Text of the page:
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EDITORIAL: New party has potential to alter B.C. politics

There are now four parties in the B.C. Legislature
Bruce Banman’s decision to leave BC United to join the Conservative Party of BC could affect provincial politics. (File photo)

Bruce Banman’s decision to leave BC United and join the Conservative Party of BC changes the dynamics of the British Columbia Legislature.

The most immediate change is that there are now four parties with official party status represented in the Legislature.

At present, the New Democratic Party has 57 of 87 seats in the Legislature. BC United, formerly the BC Liberals, have 26 seats and the Green Party and the Conservative Party of BC each have two seats.

Under the present seat distribution in the Legislature, with a New Democrat majority, the presence of a small party will have little impact on the balance of power among the parties.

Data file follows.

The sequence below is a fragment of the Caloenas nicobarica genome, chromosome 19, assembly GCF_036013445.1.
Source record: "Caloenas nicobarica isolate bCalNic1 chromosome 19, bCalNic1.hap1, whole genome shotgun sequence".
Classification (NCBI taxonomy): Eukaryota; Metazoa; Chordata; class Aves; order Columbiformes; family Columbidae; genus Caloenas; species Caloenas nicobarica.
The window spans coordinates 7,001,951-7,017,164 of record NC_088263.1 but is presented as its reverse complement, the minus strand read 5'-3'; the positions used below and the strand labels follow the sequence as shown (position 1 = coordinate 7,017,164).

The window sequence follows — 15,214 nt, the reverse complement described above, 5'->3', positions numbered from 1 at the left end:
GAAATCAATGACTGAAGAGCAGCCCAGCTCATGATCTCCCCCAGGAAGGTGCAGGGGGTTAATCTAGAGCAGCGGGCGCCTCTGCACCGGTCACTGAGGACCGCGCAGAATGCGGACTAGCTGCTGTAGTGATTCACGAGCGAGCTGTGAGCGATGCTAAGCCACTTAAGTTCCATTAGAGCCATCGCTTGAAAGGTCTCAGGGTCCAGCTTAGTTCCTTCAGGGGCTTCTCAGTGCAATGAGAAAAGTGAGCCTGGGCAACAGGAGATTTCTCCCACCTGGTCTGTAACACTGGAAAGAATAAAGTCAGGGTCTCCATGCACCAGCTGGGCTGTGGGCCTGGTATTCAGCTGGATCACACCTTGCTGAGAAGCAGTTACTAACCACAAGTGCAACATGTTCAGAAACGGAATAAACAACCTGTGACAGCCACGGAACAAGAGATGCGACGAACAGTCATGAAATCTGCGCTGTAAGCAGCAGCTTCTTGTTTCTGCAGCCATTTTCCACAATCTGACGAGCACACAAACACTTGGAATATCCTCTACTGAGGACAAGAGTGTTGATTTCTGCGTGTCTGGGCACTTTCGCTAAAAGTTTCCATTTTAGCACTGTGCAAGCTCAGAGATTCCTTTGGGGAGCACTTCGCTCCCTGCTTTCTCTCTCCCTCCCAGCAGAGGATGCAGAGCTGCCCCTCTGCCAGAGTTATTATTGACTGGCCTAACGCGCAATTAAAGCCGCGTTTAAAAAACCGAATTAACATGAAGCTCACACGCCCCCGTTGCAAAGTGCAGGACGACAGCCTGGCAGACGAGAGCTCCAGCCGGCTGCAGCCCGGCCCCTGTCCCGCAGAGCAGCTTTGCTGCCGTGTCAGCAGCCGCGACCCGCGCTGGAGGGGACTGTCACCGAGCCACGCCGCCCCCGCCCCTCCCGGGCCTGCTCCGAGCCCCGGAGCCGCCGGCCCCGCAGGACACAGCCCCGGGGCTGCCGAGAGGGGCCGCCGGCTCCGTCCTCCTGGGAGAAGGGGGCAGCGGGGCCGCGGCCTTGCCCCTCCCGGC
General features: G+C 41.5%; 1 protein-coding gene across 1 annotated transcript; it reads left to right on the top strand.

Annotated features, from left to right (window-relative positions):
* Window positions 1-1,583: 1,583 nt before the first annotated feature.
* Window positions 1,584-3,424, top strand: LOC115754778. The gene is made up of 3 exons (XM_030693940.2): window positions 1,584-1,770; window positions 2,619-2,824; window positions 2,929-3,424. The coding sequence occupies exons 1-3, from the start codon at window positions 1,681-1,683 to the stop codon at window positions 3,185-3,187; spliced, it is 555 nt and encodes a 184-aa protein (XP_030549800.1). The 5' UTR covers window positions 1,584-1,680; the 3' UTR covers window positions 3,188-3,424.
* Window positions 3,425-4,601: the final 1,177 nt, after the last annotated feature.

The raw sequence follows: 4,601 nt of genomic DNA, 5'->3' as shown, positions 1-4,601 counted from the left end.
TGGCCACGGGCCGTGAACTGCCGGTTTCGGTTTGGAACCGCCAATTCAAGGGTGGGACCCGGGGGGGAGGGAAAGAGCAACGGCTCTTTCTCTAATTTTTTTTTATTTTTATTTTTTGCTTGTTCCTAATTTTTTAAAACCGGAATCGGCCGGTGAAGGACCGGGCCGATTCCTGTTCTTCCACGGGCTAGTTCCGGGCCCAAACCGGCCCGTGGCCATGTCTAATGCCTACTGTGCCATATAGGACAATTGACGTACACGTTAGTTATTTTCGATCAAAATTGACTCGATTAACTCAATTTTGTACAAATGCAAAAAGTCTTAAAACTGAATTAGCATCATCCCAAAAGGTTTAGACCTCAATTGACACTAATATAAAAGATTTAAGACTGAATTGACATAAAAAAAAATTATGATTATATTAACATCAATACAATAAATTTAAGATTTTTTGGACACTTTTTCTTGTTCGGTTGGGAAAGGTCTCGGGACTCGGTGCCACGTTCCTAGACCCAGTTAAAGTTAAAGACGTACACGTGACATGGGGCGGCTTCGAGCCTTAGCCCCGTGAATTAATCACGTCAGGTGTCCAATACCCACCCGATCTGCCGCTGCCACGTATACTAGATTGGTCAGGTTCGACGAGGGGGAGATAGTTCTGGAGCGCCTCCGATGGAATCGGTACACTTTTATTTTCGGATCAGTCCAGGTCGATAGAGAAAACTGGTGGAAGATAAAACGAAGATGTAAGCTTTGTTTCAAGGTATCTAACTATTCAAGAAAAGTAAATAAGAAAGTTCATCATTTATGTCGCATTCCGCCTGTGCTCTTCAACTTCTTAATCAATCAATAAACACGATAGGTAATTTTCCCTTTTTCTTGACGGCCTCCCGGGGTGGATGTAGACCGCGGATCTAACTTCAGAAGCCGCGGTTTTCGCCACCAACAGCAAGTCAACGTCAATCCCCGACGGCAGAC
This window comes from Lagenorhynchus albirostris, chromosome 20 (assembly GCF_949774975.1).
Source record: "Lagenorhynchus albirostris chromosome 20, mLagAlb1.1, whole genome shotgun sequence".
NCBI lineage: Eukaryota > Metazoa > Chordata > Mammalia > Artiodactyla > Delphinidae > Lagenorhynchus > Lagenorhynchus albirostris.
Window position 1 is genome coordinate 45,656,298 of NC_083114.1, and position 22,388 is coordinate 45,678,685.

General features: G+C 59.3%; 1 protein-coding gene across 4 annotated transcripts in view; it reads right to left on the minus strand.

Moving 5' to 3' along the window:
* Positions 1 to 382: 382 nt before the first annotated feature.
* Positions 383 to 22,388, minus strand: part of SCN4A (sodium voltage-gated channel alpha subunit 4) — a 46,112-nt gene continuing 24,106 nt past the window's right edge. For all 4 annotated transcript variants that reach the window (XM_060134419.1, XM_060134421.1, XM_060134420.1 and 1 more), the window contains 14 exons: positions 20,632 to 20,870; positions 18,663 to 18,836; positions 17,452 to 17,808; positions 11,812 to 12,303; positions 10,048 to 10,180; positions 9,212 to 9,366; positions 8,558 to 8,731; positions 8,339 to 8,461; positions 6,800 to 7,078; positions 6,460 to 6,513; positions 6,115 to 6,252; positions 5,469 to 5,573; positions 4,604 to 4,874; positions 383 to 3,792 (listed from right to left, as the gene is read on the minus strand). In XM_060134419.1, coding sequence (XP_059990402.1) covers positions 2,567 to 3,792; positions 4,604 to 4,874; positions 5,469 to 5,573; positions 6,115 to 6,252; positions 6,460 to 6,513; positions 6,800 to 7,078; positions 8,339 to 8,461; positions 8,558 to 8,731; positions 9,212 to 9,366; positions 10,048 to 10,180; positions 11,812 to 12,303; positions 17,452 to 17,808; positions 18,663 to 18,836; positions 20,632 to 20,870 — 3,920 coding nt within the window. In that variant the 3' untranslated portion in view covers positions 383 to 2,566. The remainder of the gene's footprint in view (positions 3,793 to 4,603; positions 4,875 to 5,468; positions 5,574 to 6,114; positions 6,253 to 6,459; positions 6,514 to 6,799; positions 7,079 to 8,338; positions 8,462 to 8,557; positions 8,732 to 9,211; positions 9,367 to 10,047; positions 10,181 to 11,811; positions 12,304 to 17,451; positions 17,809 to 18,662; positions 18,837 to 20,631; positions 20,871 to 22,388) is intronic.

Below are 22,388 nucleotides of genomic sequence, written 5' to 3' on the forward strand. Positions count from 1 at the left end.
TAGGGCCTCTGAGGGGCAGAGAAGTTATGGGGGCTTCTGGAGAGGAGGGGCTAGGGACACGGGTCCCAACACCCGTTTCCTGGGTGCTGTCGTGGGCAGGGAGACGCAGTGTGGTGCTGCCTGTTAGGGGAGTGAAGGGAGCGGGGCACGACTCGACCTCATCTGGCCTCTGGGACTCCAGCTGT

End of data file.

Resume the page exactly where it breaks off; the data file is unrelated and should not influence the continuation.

However, the power structure in the Legislature could change after the next election, expected in 2024.

Following the 2017 election, the Green Party, with three seats, held the balance of power as neither the New Democrats nor the Liberals had a majority of the seats. A small party can have a lot of significance.

At the same time, while the Conservative Party of BC now has official status in the Legislature, the party will need to prove itself to voters in the next election.

Neither of the two Conservative MLAs, Banman and John Rustad, were elected as Conservatives. Both had been elected as BC Liberals before becoming Conservatives. Will voters elect candidates under a provincial Conservative banner?

With more than a year before the next expected provincial election, now is the time to learn about the parties who will be on the ballot. In the case of the Conservative Party of BC, this is the time to listen to the two members of this party and observe how they conduct themselves.

What they say and do now has the potential to bring about some significant shifts after the next provincial election.

— Black Press